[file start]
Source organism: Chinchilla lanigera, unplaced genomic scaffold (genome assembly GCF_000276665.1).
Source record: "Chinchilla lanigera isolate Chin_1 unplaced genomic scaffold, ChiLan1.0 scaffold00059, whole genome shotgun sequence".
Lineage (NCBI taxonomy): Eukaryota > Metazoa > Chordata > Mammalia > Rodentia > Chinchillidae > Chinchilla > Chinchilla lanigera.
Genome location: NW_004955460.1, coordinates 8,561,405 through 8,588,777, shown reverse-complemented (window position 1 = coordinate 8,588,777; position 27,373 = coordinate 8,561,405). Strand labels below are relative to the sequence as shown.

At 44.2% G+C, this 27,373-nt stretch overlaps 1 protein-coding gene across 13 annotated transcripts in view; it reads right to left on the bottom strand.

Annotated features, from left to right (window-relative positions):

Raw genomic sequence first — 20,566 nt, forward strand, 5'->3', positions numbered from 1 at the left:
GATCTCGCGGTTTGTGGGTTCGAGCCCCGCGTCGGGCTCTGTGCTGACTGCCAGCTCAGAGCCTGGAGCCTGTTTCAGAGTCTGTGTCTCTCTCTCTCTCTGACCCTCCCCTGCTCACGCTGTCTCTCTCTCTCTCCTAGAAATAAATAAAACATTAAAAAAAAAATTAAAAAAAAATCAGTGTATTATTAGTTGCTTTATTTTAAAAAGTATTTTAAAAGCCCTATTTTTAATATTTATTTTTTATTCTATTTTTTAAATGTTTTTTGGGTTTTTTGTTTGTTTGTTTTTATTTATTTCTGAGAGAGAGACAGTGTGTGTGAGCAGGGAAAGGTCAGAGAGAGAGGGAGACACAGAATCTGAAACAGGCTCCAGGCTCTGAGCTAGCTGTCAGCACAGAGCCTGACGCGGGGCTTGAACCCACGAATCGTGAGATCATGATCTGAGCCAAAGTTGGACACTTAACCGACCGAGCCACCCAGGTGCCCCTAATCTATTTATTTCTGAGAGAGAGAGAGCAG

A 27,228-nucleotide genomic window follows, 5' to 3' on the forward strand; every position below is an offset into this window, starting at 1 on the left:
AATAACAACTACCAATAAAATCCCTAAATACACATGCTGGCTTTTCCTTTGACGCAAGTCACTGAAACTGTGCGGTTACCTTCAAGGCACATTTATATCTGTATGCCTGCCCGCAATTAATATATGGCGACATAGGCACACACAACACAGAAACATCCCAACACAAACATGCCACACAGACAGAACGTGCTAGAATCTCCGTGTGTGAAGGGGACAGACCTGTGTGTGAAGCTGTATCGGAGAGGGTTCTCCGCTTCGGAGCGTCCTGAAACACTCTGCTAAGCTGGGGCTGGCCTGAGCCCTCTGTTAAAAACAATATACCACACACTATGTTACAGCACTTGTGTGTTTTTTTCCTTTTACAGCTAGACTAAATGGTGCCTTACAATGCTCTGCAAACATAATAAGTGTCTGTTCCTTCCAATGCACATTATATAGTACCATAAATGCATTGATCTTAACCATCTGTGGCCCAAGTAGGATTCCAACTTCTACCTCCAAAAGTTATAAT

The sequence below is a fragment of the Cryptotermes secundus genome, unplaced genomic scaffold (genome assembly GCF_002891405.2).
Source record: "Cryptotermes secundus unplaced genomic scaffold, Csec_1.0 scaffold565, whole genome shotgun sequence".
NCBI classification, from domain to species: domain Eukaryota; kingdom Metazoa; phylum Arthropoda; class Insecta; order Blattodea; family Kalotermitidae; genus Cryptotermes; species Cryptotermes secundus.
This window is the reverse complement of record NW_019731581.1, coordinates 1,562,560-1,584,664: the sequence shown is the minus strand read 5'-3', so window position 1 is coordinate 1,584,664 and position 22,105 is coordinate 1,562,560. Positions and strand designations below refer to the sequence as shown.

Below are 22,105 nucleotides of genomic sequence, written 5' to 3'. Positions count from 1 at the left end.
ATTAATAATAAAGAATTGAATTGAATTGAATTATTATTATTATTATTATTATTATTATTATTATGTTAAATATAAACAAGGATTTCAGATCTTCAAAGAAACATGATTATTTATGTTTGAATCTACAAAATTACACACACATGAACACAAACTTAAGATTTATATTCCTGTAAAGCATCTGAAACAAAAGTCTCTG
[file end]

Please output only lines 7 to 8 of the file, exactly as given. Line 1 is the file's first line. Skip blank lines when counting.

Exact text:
Raw genomic sequence first — 20,566 nt, forward strand, 5'->3', positions numbered from 1 at the left:
GATCTCGCGGTTTGTGGGTTCGAGCCCCGCGTCGGGCTCTGTGCTGACTGCCAGCTCAGAGCCTGGAGCCTGTTTCAGAGTCTGTGTCTCTCTCTCTCTCTGACCCTCCCCTGCTCACGCTGTCTCTCTCTCTCTCCTAGAAATAAATAAAACATTAAAAAAAAAATTAAAAAAAAATCAGTGTATTATTAGTTGCTTTATTTTAAAAAGTATTTTAAAAGCCCTATTTTTAATATTTATTTTTTATTCTATTTTTTAAATGTTTTTTGGGTTTTTTGTTTGTTTGTTTTTATTTATTTCTGAGAGAGAGACAGTGTGTGTGAGCAGGGAAAGGTCAGAGAGAGAGGGAGACACAGAATCTGAAACAGGCTCCAGGCTCTGAGCTAGCTGTCAGCACAGAGCCTGACGCGGGGCTTGAACCCACGAATCGTGAGATCATGATCTGAGCCAAAGTTGGACACTTAACCGACCGAGCCACCCAGGTGCCCCTAATCTATTTATTTCTGAGAGAGAGAGAGCAG